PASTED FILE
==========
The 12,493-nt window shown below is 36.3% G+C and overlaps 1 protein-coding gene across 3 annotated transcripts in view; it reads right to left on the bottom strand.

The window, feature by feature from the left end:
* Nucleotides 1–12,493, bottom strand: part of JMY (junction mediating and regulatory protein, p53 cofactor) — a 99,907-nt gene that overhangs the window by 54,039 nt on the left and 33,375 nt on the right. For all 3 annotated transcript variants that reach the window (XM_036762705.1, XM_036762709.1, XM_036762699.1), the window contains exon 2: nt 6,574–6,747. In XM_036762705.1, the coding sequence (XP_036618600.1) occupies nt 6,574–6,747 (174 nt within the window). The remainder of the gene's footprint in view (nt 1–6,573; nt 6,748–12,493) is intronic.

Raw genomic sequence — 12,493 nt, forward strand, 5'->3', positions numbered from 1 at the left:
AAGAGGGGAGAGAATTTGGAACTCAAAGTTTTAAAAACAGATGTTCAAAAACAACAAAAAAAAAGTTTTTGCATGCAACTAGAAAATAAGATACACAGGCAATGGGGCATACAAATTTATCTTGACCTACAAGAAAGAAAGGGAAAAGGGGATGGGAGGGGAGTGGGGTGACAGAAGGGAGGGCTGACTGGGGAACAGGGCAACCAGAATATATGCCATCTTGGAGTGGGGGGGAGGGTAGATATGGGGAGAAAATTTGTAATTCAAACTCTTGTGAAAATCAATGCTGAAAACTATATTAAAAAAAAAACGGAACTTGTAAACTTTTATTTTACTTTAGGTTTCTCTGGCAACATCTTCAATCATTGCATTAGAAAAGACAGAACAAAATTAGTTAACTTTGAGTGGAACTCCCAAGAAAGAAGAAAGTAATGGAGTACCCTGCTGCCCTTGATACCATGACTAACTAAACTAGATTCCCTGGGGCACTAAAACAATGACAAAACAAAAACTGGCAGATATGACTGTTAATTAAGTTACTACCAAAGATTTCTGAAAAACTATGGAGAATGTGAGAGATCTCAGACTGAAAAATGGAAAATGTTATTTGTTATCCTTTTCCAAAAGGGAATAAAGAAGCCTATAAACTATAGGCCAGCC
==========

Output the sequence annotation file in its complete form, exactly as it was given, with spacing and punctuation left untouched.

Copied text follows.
The 12,493-nt window shown below is 36.3% G+C and overlaps 1 protein-coding gene across 3 annotated transcripts in view; it reads right to left on the bottom strand.

The window, feature by feature from the left end:
* Nucleotides 1–12,493, bottom strand: part of JMY (junction mediating and regulatory protein, p53 cofactor) — a 99,907-nt gene that overhangs the window by 54,039 nt on the left and 33,375 nt on the right. For all 3 annotated transcript variants that reach the window (XM_036762705.1, XM_036762709.1, XM_036762699.1), the window contains exon 2: nt 6,574–6,747. In XM_036762705.1, the coding sequence (XP_036618600.1) occupies nt 6,574–6,747 (174 nt within the window). The remainder of the gene's footprint in view (nt 1–6,573; nt 6,748–12,493) is intronic.

Raw genomic sequence — 12,493 nt, forward strand, 5'->3', positions numbered from 1 at the left:
AAGAGGGGAGAGAATTTGGAACTCAAAGTTTTAAAAACAGATGTTCAAAAACAACAAAAAAAAAGTTTTTGCATGCAACTAGAAAATAAGATACACAGGCAATGGGGCATACAAATTTATCTTGACCTACAAGAAAGAAAGGGAAAAGGGGATGGGAGGGGAGTGGGGTGACAGAAGGGAGGGCTGACTGGGGAACAGGGCAACCAGAATATATGCCATCTTGGAGTGGGGGGGAGGGTAGATATGGGGAGAAAATTTGTAATTCAAACTCTTGTGAAAATCAATGCTGAAAACTATATTAAAAAAAAAACGGAACTTGTAAACTTTTATTTTACTTTAGGTTTCTCTGGCAACATCTTCAATCATTGCATTAGAAAAGACAGAACAAAATTAGTTAACTTTGAGTGGAACTCCCAAGAAAGAAGAAAGTAATGGAGTACCCTGCTGCCCTTGATACCATGACTAACTAAACTAGATTCCCTGGGGCACTAAAACAATGACAAAACAAAAACTGGCAGATATGACTGTTAATTAAGTTACTACCAAAGATTTCTGAAAAACTATGGAGAATGTGAGAGATCTCAGACTGAAAAATGGAAAATGTTATTTGTTATCCTTTTCCAAAAGGGAATAAAGAAGCCTATAAACTATAGGCCAGCC